I have a toy model in Excel for the growth of a investment portfolio. I assume iid lognormal annual growth factors:


where mu and sigma are calculated to get a given mean and standard deviation right.

I would really like to play around with something that has fatter tails, but with the same mean and standard deviation.

Do you have a suggestion that is easily implementable (in one cell)? Can you also point out how to compute its parameters given mean and standard deviation? And, finally, if there is an additional parameter, could you provide a 'reasonable' value for it (annual returns, bunch of asset classes in one portfolio)? That would be great.


If you mean by fat tails just fatter tails than the gaussian distribtuion, i.e. a distribution with finite variance, for instance the Student's t-distribution has fatter tails than the normal distribution. If you mean distributions with infinite variance, you have to have a look at Lévy distribution. In a first attempt you could just substitute the standard normal distribution with Student's t-distribution. Your formular would look like this:


For degrees of freedom ($\operatorname{DoF}$) you have to specify an integer, preferably $\operatorname{DoF}>2$ so that the variance is finite. For $\operatorname{DoF}\to\infty$ Student's t-distribution converges against the standard normal distribution. The smaller the $\operatorname{DoF}$, the fatter the tails (to the extreme that for $\operatorname{DoF}\leq 2$ the variance does not exist and for $\operatorname{DoF}\leq 1$ the expectation does not exist).

Some words of caution: You can scale Student's t-distribution like you do with the standard normal distribution, but the rescaled parameter $\sigma$ is not the standard deviation. Have a look at the scaling behaviour of Student's t-distribution. To get the right variance, you have to scale with $$ \sigma := \sqrt{\operatorname{Var}\left[X\right]\frac{\operatorname{DoF}-2}{\operatorname{DoF}}} \textrm{,} $$ where $\operatorname{Var}\left[X\right]$ denotes the variance of your rescaled Student's t-distribution $X:=\mu+\sigma T$ with $T\sim t\left(\operatorname{DoF}\right)$. The expecated value $\mu$ is the same. Reasonable values for $\operatorname{DoF}$ are $3,\ldots,30$, the smaller the fatter are the tails.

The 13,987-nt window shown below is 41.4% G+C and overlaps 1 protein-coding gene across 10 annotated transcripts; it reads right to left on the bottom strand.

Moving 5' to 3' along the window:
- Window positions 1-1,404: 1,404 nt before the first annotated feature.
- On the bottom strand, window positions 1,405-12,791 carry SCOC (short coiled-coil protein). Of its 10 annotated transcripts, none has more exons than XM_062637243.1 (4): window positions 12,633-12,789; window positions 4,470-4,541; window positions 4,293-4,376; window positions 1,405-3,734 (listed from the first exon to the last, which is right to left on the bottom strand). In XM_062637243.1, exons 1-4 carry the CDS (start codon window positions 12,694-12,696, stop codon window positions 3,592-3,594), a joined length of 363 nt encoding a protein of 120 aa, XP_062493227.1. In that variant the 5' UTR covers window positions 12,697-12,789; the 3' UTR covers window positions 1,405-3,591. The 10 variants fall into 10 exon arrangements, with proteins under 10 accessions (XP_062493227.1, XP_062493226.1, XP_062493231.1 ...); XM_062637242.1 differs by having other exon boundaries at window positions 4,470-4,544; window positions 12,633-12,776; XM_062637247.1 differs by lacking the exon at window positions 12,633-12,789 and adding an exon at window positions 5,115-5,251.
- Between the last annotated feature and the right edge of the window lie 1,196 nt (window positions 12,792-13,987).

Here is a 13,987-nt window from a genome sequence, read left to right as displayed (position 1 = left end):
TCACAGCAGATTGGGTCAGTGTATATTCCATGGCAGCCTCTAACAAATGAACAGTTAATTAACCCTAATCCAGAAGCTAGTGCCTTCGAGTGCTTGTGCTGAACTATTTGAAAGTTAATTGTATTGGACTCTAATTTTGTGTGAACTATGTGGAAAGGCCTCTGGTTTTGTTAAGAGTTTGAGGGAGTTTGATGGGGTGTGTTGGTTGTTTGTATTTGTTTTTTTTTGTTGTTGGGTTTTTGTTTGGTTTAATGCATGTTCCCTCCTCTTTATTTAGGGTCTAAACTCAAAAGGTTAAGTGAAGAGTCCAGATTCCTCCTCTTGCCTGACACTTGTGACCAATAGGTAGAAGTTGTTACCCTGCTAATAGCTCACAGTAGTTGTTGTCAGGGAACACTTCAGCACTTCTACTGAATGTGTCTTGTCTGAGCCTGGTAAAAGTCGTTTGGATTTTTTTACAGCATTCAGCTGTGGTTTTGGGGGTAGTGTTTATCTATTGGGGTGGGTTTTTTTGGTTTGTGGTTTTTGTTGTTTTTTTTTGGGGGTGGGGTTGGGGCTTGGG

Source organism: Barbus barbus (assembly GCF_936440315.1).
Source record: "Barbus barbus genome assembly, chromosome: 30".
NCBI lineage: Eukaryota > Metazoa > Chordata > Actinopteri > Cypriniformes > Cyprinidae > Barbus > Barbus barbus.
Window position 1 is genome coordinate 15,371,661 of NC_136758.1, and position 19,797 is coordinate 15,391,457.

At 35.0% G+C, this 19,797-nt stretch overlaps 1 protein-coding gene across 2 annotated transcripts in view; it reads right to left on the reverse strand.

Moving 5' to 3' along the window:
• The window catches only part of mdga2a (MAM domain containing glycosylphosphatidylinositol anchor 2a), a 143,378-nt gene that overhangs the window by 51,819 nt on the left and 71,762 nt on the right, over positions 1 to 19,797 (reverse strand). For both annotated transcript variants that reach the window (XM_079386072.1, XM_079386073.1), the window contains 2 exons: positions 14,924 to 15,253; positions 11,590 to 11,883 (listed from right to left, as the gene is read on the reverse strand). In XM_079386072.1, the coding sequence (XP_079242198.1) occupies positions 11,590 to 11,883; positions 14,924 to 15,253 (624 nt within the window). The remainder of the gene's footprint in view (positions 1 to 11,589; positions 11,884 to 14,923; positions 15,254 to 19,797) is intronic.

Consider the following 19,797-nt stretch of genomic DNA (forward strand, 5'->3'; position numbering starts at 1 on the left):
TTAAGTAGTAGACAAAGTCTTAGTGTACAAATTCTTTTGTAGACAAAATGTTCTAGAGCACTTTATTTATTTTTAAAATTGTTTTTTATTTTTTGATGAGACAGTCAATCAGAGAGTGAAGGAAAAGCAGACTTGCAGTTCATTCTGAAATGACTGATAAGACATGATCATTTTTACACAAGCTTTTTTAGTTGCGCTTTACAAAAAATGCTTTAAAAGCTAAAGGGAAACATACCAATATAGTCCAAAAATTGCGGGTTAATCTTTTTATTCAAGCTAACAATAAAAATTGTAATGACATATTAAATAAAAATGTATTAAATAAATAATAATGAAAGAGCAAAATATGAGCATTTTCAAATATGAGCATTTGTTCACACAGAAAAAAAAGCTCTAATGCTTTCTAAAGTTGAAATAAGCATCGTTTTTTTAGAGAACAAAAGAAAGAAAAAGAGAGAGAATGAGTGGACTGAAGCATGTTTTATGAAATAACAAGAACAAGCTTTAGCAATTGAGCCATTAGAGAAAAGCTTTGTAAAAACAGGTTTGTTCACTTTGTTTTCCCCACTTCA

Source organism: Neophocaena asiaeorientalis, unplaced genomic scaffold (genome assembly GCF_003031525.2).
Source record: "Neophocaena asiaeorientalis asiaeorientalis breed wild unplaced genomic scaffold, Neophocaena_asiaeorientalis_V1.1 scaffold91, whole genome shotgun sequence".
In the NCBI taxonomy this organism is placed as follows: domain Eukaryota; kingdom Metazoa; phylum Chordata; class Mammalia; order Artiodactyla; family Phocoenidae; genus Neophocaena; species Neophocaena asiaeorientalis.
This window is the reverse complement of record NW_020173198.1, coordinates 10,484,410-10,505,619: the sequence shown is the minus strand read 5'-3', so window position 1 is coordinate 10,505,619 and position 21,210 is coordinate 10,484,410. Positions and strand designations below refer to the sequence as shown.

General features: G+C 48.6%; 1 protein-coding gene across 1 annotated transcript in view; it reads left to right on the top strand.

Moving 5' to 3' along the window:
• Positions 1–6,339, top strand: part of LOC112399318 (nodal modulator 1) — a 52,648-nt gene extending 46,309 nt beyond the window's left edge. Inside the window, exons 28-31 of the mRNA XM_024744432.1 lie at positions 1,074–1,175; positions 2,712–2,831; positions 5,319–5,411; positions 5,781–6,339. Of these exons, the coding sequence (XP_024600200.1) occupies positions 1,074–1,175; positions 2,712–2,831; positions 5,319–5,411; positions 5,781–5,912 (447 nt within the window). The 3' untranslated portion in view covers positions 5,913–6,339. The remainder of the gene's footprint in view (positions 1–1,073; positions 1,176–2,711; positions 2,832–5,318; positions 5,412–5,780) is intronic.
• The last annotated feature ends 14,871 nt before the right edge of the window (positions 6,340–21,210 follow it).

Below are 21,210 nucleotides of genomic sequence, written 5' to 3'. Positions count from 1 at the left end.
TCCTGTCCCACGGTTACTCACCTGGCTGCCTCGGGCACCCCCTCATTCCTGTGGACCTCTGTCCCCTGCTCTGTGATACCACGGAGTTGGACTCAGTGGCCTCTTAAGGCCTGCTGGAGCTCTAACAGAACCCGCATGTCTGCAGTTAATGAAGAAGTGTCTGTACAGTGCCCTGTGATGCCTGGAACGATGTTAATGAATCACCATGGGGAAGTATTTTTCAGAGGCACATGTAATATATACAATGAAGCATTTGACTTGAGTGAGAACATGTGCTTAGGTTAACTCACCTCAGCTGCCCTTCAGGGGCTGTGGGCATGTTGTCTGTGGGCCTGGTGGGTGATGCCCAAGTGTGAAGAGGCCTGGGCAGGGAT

The $\operatorname{exp}$ function in your model transforms instantaneous returns to normal growth factors.

A second word of caution: Normally you would simulate a realisation of a stochastic process which has incemrents distributed like $\mathcal{N}\left(\mu,\sigma^{2}\right)$. You can add up this log-returns to get to the overall return. With $\operatorname{exp}$ you get back to the value process of your portfolio. This works, because the sum of gaussian random variables stays gaussian. In fact, because of the central limit theorem the sum of random variables with finite variance which are not too dependent will converge in distribution to the gaussian distribution. So if you'd replicate the described strategy with Student's t-distributed random variables instead of gaussian random variables and $\operatorname{DoF}>2$ (finite variance), the resulting sum will converge in distribution to a gaussian one and you'd lose the fat tail property of Student's t-distribution.

  • $\begingroup$ I really like this answer - however I have no reputation to spend on upvoting : ) $\endgroup$ – user3264325 May 23 '14 at 3:57

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